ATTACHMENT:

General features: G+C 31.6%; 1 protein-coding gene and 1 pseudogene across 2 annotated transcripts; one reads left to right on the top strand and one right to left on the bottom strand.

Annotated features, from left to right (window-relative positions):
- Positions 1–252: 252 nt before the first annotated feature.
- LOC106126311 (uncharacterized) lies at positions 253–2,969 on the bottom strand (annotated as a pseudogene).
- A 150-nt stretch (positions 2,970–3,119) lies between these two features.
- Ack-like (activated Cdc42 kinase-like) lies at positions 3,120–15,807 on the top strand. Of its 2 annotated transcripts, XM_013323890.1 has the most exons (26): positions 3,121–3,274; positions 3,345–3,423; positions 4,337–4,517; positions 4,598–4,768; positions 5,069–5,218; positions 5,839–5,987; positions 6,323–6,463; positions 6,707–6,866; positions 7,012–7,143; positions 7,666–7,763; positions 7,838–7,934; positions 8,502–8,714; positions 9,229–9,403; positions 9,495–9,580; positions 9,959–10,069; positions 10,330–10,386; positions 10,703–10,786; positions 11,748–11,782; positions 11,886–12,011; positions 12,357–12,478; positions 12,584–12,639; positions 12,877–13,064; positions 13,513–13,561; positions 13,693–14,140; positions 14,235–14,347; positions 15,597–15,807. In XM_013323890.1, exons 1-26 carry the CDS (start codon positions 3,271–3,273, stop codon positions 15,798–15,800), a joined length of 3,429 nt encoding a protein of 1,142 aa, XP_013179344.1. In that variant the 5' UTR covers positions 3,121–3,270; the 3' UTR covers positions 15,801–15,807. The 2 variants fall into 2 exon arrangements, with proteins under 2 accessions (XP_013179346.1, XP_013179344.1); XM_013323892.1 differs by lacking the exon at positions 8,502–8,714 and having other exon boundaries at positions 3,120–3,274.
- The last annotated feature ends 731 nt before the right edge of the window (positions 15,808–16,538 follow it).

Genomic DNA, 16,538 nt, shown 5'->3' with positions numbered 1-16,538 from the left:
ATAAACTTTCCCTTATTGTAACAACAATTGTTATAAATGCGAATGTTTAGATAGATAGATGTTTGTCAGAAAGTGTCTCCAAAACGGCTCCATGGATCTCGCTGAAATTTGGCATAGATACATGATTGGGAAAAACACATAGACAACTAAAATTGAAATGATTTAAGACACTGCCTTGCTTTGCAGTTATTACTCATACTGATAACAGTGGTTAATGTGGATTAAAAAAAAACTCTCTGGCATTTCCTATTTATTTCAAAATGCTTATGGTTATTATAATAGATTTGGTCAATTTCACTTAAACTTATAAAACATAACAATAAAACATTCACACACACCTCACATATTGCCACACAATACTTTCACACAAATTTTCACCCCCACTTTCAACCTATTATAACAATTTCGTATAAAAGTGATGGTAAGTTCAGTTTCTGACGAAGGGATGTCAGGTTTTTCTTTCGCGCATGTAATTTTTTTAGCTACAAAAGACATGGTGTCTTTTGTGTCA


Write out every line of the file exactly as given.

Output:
General features: G+C 31.6%; 1 protein-coding gene and 1 pseudogene across 2 annotated transcripts; one reads left to right on the top strand and one right to left on the bottom strand.

Annotated features, from left to right (window-relative positions):
- Positions 1–252: 252 nt before the first annotated feature.
- LOC106126311 (uncharacterized) lies at positions 253–2,969 on the bottom strand (annotated as a pseudogene).
- A 150-nt stretch (positions 2,970–3,119) lies between these two features.
- Ack-like (activated Cdc42 kinase-like) lies at positions 3,120–15,807 on the top strand. Of its 2 annotated transcripts, XM_013323890.1 has the most exons (26): positions 3,121–3,274; positions 3,345–3,423; positions 4,337–4,517; positions 4,598–4,768; positions 5,069–5,218; positions 5,839–5,987; positions 6,323–6,463; positions 6,707–6,866; positions 7,012–7,143; positions 7,666–7,763; positions 7,838–7,934; positions 8,502–8,714; positions 9,229–9,403; positions 9,495–9,580; positions 9,959–10,069; positions 10,330–10,386; positions 10,703–10,786; positions 11,748–11,782; positions 11,886–12,011; positions 12,357–12,478; positions 12,584–12,639; positions 12,877–13,064; positions 13,513–13,561; positions 13,693–14,140; positions 14,235–14,347; positions 15,597–15,807. In XM_013323890.1, exons 1-26 carry the CDS (start codon positions 3,271–3,273, stop codon positions 15,798–15,800), a joined length of 3,429 nt encoding a protein of 1,142 aa, XP_013179344.1. In that variant the 5' UTR covers positions 3,121–3,270; the 3' UTR covers positions 15,801–15,807. The 2 variants fall into 2 exon arrangements, with proteins under 2 accessions (XP_013179346.1, XP_013179344.1); XM_013323892.1 differs by lacking the exon at positions 8,502–8,714 and having other exon boundaries at positions 3,120–3,274.
- The last annotated feature ends 731 nt before the right edge of the window (positions 15,808–16,538 follow it).

Genomic DNA, 16,538 nt, shown 5'->3' with positions numbered 1-16,538 from the left:
ATAAACTTTCCCTTATTGTAACAACAATTGTTATAAATGCGAATGTTTAGATAGATAGATGTTTGTCAGAAAGTGTCTCCAAAACGGCTCCATGGATCTCGCTGAAATTTGGCATAGATACATGATTGGGAAAAACACATAGACAACTAAAATTGAAATGATTTAAGACACTGCCTTGCTTTGCAGTTATTACTCATACTGATAACAGTGGTTAATGTGGATTAAAAAAAAACTCTCTGGCATTTCCTATTTATTTCAAAATGCTTATGGTTATTATAATAGATTTGGTCAATTTCACTTAAACTTATAAAACATAACAATAAAACATTCACACACACCTCACATATTGCCACACAATACTTTCACACAAATTTTCACCCCCACTTTCAACCTATTATAACAATTTCGTATAAAAGTGATGGTAAGTTCAGTTTCTGACGAAGGGATGTCAGGTTTTTCTTTCGCGCATGTAATTTTTTTAGCTACAAAAGACATGGTGTCTTTTGTGTCA